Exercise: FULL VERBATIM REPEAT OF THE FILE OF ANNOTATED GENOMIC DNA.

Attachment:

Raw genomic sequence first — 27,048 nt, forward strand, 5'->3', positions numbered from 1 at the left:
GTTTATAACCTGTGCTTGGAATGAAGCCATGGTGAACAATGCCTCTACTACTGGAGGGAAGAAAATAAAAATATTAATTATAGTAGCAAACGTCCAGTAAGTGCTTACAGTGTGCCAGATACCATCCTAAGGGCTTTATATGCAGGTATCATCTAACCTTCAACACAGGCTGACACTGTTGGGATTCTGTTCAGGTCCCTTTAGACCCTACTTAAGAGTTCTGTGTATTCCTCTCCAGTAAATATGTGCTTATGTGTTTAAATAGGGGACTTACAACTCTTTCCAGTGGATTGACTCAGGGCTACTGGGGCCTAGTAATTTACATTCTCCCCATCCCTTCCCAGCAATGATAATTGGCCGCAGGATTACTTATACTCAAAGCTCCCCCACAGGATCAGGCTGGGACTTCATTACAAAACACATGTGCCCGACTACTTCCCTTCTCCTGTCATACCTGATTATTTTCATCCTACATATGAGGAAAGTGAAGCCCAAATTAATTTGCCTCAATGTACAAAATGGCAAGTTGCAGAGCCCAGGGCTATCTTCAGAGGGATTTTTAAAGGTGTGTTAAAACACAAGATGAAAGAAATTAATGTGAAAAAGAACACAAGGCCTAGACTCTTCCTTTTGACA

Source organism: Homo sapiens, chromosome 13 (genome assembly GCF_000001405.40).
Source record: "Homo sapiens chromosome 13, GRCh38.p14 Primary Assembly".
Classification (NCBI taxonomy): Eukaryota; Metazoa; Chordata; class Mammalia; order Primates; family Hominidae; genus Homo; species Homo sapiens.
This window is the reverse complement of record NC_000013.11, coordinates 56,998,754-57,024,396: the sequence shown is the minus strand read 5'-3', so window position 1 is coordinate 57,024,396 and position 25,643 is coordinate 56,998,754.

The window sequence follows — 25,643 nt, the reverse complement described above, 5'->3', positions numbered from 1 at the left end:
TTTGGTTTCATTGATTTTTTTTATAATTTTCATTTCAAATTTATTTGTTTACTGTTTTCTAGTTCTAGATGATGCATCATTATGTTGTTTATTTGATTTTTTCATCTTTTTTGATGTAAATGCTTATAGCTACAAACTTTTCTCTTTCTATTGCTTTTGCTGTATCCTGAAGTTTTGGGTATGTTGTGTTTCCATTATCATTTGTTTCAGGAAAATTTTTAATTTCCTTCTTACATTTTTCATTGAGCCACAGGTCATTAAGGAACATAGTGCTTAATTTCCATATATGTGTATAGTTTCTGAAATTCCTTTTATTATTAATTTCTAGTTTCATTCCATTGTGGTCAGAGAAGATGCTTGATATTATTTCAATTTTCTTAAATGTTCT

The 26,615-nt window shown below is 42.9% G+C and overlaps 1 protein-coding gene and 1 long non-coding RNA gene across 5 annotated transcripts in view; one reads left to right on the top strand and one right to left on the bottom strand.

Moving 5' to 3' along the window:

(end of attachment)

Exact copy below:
Raw genomic sequence first — 27,048 nt, forward strand, 5'->3', positions numbered from 1 at the left:
GTTTATAACCTGTGCTTGGAATGAAGCCATGGTGAACAATGCCTCTACTACTGGAGGGAAGAAAATAAAAATATTAATTATAGTAGCAAACGTCCAGTAAGTGCTTACAGTGTGCCAGATACCATCCTAAGGGCTTTATATGCAGGTATCATCTAACCTTCAACACAGGCTGACACTGTTGGGATTCTGTTCAGGTCCCTTTAGACCCTACTTAAGAGTTCTGTGTATTCCTCTCCAGTAAATATGTGCTTATGTGTTTAAATAGGGGACTTACAACTCTTTCCAGTGGATTGACTCAGGGCTACTGGGGCCTAGTAATTTACATTCTCCCCATCCCTTCCCAGCAATGATAATTGGCCGCAGGATTACTTATACTCAAAGCTCCCCCACAGGATCAGGCTGGGACTTCATTACAAAACACATGTGCCCGACTACTTCCCTTCTCCTGTCATACCTGATTATTTTCATCCTACATATGAGGAAAGTGAAGCCCAAATTAATTTGCCTCAATGTACAAAATGGCAAGTTGCAGAGCCCAGGGCTATCTTCAGAGGGATTTTTAAAGGTGTGTTAAAACACAAGATGAAAGAAATTAATGTGAAAAAGAACACAAGGCCTAGACTCTTCCTTTTGACA

Source organism: Homo sapiens, chromosome 13 (genome assembly GCF_000001405.40).
Source record: "Homo sapiens chromosome 13, GRCh38.p14 Primary Assembly".
Classification (NCBI taxonomy): Eukaryota; Metazoa; Chordata; class Mammalia; order Primates; family Hominidae; genus Homo; species Homo sapiens.
This window is the reverse complement of record NC_000013.11, coordinates 56,998,754-57,024,396: the sequence shown is the minus strand read 5'-3', so window position 1 is coordinate 57,024,396 and position 25,643 is coordinate 56,998,754.

The window sequence follows — 25,643 nt, the reverse complement described above, 5'->3', positions numbered from 1 at the left end:
TTTGGTTTCATTGATTTTTTTTATAATTTTCATTTCAAATTTATTTGTTTACTGTTTTCTAGTTCTAGATGATGCATCATTATGTTGTTTATTTGATTTTTTCATCTTTTTTGATGTAAATGCTTATAGCTACAAACTTTTCTCTTTCTATTGCTTTTGCTGTATCCTGAAGTTTTGGGTATGTTGTGTTTCCATTATCATTTGTTTCAGGAAAATTTTTAATTTCCTTCTTACATTTTTCATTGAGCCACAGGTCATTAAGGAACATAGTGCTTAATTTCCATATATGTGTATAGTTTCTGAAATTCCTTTTATTATTAATTTCTAGTTTCATTCCATTGTGGTCAGAGAAGATGCTTGATATTATTTCAATTTTCTTAAATGTTCT

The 26,615-nt window shown below is 42.9% G+C and overlaps 1 protein-coding gene and 1 long non-coding RNA gene across 5 annotated transcripts in view; one reads left to right on the top strand and one right to left on the bottom strand.

Moving 5' to 3' along the window: